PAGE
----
Performance Of The Integrated Management Of Childhood Illness Algorithm For Diagnosis Of Hiv-1 Infection Among African Infants.
Tapia, Kenneth A
Richardson, Barbra A.
Overbaugh, Julie Maleche-Obimbo Elizabeth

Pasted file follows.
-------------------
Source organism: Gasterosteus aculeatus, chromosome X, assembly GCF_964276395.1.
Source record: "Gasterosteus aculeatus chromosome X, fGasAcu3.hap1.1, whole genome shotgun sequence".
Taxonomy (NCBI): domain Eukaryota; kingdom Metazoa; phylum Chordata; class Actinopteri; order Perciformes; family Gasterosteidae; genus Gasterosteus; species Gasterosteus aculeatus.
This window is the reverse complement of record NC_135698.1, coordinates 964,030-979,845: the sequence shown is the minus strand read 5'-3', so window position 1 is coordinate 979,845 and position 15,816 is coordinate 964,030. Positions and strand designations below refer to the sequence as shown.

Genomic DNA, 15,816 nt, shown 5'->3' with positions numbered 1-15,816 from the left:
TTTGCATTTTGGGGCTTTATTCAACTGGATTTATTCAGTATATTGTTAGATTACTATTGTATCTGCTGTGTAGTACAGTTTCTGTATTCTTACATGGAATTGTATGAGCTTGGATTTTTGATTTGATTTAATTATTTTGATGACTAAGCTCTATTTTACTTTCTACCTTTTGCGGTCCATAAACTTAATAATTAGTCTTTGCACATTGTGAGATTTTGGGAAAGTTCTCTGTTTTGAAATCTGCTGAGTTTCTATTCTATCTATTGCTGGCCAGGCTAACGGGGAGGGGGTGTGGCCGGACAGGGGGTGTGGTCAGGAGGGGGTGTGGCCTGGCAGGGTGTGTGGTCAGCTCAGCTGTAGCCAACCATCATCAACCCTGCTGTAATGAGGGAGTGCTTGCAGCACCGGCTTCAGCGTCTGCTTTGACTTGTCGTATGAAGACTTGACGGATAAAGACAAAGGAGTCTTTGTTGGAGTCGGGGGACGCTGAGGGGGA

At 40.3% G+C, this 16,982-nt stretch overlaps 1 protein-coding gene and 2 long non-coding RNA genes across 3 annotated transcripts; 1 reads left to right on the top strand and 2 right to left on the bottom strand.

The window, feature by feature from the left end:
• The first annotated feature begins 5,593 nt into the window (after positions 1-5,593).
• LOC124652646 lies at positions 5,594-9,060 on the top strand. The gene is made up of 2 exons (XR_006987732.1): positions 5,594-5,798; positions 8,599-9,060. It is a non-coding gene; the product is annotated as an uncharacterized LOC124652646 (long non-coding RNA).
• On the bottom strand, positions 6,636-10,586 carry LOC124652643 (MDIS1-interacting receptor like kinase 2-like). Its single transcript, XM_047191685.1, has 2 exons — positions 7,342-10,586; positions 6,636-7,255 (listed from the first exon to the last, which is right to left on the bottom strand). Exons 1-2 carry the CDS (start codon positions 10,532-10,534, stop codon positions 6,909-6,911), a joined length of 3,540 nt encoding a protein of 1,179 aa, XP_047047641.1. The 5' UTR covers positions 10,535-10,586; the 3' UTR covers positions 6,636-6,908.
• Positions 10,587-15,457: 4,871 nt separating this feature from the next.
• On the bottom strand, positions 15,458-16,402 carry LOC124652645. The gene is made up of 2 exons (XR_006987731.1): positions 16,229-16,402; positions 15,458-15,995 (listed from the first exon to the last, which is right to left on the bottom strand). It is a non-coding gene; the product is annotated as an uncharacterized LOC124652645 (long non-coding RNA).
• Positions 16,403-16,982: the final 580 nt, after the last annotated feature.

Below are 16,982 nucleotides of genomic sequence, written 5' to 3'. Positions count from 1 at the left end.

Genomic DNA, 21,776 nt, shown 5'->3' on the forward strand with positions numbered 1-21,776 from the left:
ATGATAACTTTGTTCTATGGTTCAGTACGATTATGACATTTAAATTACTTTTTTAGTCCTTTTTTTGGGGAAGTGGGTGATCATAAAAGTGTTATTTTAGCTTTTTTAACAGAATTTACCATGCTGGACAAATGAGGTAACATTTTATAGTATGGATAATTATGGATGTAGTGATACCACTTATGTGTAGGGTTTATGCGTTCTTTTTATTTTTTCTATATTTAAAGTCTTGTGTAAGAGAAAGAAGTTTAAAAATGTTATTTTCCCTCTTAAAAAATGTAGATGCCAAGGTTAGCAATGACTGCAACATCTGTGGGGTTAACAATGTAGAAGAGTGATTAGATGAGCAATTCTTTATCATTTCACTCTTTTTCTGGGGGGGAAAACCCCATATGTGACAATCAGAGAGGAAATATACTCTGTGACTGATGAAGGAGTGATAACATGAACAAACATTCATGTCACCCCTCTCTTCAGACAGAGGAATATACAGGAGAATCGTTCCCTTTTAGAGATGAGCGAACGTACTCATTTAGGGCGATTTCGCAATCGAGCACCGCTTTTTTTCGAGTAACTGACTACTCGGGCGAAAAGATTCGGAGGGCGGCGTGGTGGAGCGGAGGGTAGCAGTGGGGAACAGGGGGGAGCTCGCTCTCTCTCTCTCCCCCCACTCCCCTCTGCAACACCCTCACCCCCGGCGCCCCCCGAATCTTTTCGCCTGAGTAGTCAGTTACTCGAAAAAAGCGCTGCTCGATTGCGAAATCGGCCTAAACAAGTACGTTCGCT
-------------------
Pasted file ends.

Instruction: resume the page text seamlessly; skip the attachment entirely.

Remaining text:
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Objectives: Early infant HIV-1 diagnosis and treatment substantially improve survival. Where virologic HIV-1 testing is unavailable, integrated management of childhood illness (IMCI) clinical algorithms may be used for infant HIV-1 screening. We evaluated the performance of the 2008 WHO IMCI HIV algorithm in a cohort of HIV-exposed Kenyan infants. Methods: From 1999 to 2003, 444 infants had monthly clinical assessments and quarterly virologic HIV-1 testing. Using archived clinical data, IMCI sensitivity, specificity, positive predictive value (PPV) and negative predictive value (NPV) were calculated using virologic testing as a gold standard. Linear regression and survival analyses were used to determine the effect of age on IMCI performance and timing of diagnosis. Results: Overall IMCI sensitivity, specificity, PPV, and NPV value were 58, 87, 52, and 90%, respectively. Sensitivity (1.4%) and PPV (14%) were lowest at 1 month of age, when 81% of HIV infections already had occurred. Sensitivity increased with age (P < 0.0001), but remained low throughout infancy (range 1.4–35%). Specificity (range 97–100%) was high at each time point and was not associated with age. Fifty-eight percent of HIV-1-infected infants (50 of 86) were eventually diagnosed by IMCI, and use of IMCI was estimated to delay diagnosis in HIV-infected infants by a median of 5.9 months (P < 0.0001). Conclusion: IMCI had low sensitivity during the first month of life, when the majority of HIV-1 infections had already occurred and initiation of treatment is most critical. Although sensitivity increased with age, the substantial delay in HIV-1 diagnosis using IMCI limits its utility in early infant HIV-1 diagnosis